RICHMOND, Va. (AP) — Nearly two weeks ago the White House urged governors to ensure that every nursing home resident and staff member be tested for the coronavirus within 14 days.
It’s not going to happen.
A review by The Associated Press found that at least half of the states are not going to meet White House’s deadline and some aren’t even bothering to try.
Only a handful of states, including West Virginia and Rhode Island, have said they’ve already tested every nursing home resident.
Many states said the logistics, costs and manpower needs are too great to test all residents and staff in a two-week window. Some say they need another week or so, while others say they need much more time. California, the most populous state, said it is still working to release a plan that would ensure testing capacity for all residents and staff at skilled nursing facilities statewide.
And still other states are questioning whether testing every nursing home resident and staff, regardless of any other factors, is a good use of time and money.
“At this time it would be fairly useless to do that,” said Nebraska Chief Medical Officer Dr. Gary Anthone, adding that the state would have to repeat the tests almost daily to get more than a snapshot in time, and the state doesn’t have the capacity when there are others who need to be tested.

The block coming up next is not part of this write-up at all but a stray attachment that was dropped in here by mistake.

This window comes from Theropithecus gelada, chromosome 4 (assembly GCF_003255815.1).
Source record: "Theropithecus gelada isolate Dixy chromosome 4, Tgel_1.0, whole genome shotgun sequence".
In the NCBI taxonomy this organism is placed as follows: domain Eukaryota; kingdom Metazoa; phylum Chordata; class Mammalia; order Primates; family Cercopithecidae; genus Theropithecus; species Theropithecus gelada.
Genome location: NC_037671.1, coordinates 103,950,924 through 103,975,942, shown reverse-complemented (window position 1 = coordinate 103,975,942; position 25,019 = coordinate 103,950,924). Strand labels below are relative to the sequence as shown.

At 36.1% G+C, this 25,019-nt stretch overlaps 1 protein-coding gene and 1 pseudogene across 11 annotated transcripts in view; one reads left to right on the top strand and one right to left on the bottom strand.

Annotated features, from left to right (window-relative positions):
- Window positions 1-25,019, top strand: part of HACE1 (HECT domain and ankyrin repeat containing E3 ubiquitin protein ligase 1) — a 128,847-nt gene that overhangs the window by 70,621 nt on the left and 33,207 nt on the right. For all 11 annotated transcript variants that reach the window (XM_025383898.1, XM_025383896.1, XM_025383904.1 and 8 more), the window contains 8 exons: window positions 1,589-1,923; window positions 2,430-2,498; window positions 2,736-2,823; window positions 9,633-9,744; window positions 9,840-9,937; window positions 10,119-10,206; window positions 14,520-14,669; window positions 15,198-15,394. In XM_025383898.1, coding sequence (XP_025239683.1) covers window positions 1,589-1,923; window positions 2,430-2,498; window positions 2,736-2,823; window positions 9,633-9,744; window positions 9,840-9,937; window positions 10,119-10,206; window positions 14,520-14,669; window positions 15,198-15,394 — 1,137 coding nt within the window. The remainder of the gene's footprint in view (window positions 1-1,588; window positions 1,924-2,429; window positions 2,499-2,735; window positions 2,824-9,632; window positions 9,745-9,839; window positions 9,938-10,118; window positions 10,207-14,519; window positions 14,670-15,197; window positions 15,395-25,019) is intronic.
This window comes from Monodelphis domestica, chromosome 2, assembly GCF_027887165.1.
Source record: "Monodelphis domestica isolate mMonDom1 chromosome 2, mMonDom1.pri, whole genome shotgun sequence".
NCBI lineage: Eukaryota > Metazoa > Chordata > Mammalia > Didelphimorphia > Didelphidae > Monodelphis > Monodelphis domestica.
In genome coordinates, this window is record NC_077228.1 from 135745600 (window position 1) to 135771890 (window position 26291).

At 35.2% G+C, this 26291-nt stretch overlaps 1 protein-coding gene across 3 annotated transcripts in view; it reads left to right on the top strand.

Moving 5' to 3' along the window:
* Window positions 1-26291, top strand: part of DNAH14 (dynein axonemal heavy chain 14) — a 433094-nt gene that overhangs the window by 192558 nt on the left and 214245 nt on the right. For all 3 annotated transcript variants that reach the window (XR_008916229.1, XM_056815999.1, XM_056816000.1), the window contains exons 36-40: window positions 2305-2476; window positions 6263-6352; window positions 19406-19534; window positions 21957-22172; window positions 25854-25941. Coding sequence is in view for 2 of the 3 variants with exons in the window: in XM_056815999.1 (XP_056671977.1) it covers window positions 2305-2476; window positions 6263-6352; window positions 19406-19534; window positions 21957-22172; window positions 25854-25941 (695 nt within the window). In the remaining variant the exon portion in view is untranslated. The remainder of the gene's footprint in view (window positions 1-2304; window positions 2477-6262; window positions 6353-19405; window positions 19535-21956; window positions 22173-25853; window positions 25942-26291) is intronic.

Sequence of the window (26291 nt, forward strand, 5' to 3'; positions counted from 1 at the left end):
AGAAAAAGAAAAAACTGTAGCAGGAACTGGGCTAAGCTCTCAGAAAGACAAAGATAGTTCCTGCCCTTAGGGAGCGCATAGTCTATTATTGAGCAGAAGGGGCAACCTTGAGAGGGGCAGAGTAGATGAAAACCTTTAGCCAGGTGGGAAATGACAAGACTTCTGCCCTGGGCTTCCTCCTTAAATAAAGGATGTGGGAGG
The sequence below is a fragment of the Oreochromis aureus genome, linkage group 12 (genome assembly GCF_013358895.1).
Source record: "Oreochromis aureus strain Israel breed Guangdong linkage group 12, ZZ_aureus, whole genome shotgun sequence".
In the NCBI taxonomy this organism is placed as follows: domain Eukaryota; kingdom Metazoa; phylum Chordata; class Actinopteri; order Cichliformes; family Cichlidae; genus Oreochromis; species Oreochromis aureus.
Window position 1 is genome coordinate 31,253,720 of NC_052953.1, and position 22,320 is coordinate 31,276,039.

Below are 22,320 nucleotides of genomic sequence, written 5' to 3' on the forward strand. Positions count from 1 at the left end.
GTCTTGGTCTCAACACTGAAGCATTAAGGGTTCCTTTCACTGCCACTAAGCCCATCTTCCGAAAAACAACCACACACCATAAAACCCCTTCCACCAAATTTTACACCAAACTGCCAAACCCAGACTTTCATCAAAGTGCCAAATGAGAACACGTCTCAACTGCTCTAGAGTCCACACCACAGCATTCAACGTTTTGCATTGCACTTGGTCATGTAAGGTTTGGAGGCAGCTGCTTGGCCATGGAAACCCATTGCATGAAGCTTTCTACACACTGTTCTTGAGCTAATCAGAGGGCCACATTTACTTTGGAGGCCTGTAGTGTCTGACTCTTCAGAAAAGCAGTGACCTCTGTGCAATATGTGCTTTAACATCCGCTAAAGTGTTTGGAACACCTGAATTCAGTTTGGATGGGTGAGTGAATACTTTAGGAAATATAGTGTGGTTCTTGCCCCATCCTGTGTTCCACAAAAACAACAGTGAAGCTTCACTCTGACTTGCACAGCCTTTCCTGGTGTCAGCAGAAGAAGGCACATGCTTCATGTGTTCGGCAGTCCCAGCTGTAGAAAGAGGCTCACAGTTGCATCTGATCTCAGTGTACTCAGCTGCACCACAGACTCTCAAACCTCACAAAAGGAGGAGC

Anthone said the state was going to stick with the CDC’s guidelines, which call for testing individually when nursing home residents show symptoms or collectively if there is a new confirmed case of COVID-19 in a home.
The varying responses by states to nursing home testing is another example of the country’s patchwork response to the pandemic that also underscores the Trump administration’s limited influence. The president has preferred to offload key responsibilities and decisions to states and governors, despite calls for a coordinated national response.